"Blind Loves": Minimalist Variations By Gabriele Barrera

in 10th Motovun International Film Festival

by Gabriele Barrera

Motuvian, [mo×toove?n] adjective.
1. of a film or relating to a film of the unmistakable Motovun film festival, Croatia, especially when compared with the not so extraordinary competitions and atmospheres of the other festivals, worldwide: e.g. it’s a typically Motuvian movie! It is regrettable that critics did not go easy on the Motuvian works. The Motuvian thing is that…
2. (of a kind of movie or filmmaker) deliberately odd, astonishing, more plentiful of inventiveness than usual, unconventional, with all sorts of wonderful characters and styles: e.g. I’m a little weirded out by this Motuvian documentary! Motuvian things have been happening… (metaphorical proverb) A Motuvian film a day keeps the doctor away
3. origin, early 21th century: neologism — a recent FIPRESCI’s coinage — from the name of the international film festival of Motovun.

Therefore, you take the hint. Blind Loves (Slépe Lásky, Slovakia, 2008), by the discovery and promise of the indie cinema Juraj Lehotsky (born in 1975 in Bratislava, graduated from the Academy of Music Arts, department of documentary film directing, already author of shorts and music clips, now winner of the FIPRESCI Prize at Motovun this year, with his eclectic debut in feature film), is exactly a Motuvian masterpiece, there is no other word for it. And that’s just what says Rajko Grlic, artistic director of the 10th Motovun Festival 2008: “Motovun, after ten years, always means strangeness, nonconformism and freedom, discoveries and risk factor. Croisette and Venice’s Lido downwards: that is the odd side of the cinema.” Here is the reason why Blind Loves, brilliant and blank sightseer around the everyday nature of life and love between blind people, is a Motuvian gem, in the widest sense of the word. A tender and at the same time breathtaking docu-fiction-animated-manipulated-stopmotioned-patchwork of uncommon cinema. A movie that will be, it’s certain to happen, a future blind love for the eyes of any cinéphile with an open mind. Or with a Motuvian mind, it’s the same.

A Blind Faith in the Cinema

The main idea of Blind Loves, repeated with minimalist variations in four chapters and following with the respectful Lehotsky’s camera the life of several blind characters, is a paradoxical idea. Have a look at that. All the characters are real blind people, not professional actors, but filmed in an unrealistic way: for example Peter Kolesár, blind piano teacher in the homonymous episode Peter, presents “some charming moments that play like Georges Méliès crossed with Jan Svankmajer”, as Alissa Simon writes in “Variety”. Miro Daniel in his Miro, a blind version of Romeo and Juliet, has not a tragic but a sweetest happy end. Elena Manzelia in Elena, about a blind pregnant girl, is a mélange between the Truffaut of L’argent de poche (1976), and the Johan van der Keuken of Blind Kind II (1966). Zuzana Pohánková in her Zuzana, a blind teenager that plays blind in a chat room, that is an anti Larry Clark’s version of the description of the teens’ love, combines the poetically realistic style of the Slovak director Dušan Hanák (e.g. Ruzové sny, 1976) to the visual harshness of Dog Days (2001) or Jesus, You Know (2003) by Ulrich Seidl.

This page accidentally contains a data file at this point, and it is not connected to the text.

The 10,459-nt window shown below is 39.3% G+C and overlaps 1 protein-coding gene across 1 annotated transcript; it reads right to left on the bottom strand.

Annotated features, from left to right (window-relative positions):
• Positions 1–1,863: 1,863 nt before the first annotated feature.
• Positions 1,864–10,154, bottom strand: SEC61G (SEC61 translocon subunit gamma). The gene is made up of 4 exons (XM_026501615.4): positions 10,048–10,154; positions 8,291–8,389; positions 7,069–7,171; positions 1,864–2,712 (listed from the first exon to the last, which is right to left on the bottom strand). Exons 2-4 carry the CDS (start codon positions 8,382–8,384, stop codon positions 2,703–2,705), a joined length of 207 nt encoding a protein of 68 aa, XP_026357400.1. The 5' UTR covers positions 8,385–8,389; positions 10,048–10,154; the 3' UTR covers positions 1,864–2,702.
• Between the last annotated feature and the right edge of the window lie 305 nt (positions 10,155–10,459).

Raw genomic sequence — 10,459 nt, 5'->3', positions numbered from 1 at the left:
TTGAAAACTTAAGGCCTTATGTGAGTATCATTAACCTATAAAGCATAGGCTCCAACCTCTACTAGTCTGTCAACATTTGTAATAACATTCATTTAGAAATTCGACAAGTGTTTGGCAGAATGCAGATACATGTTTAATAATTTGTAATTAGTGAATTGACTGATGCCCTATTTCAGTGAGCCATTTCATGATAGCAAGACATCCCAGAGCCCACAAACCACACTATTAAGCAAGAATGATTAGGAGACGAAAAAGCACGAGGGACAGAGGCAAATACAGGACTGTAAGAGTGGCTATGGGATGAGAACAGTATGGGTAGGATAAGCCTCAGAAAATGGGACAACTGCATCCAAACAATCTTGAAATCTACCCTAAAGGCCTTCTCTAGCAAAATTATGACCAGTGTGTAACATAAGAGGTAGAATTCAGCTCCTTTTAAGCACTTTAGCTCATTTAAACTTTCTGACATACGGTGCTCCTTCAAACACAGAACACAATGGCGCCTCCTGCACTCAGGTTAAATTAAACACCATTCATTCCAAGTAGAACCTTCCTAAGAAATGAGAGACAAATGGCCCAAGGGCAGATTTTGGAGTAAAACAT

And, further, a bigger paradoxical idea. Surprise! Lehotsky’s blindess reserves a tender and indescribable sense of well-being, through a (not) vision of the world marked by an unexpected happiness. Normal anxieties, yes, normal hopes, but — in his Blind Loves — lives a tactile sensation of a caressing atmosphere. A resounding reversal of the novel by José Saramago, Blindness (Ensaio sobre a cegueira, 1995), and of the movie by Fernando Meirelles (id., 2008). Consequently, as in a lov and hate relationship, Juraj Lehotsky has a blind love for the contradictions. Lehotsky builds his visual opera about the impossibility of the eyesight but not the tragedy of the blindness, like to say: the impossibility of the cinema isn’t a tragedy! But it’s not enough. Because it’s true that all the spectators of Blind Loves — those who have just seen a movie about blind-love-stories and a lot of blind people — are in the disturbing position so that everything is literally visible only by the public, only by Lehotsky and his spectators, not by the people into the screen. It’s a position of unintentional, unseen, ontological status of voyeurism: voyeurism without cause. It’s exactly the blind alley of the cinema, from Lumière to Andy Warhol: to view the reality and to make a kind of violence to it. This is the reason because an immediate will of tenderness from the public balances the intrusion of Lehotsky in the blind world: a world made not for the cinema.

Another odd, unforeseen, paradoxical idea, Motuvian in the pure state. Lehotsky strokes and rewrites his blind world with the ear and not with the eye of the camera, likewise his blind characters in their happy life of every day, in the tradition not of the usual documentary but — above all — of the musical camera’s style of Jacques Tati, Jia Zhang-Ke and Jean Vigo (openly quoted in a surreal sequence between L’Atalante, 1934, and Jules Gabriel Verne). As Michel Chion writes, it seems to review Blind Loves: “Cinema is a sound art, God is a disc-jockey” (see, evidently “Un art sonore, le cinéma. Histoire, esthétique, poétique”, 2003). Happiness, like the good cinema, is a sight defect. And so, in the country of Blind Loves, the one-eyed man is perhaps king, but the two-eyed spectator is a little sad.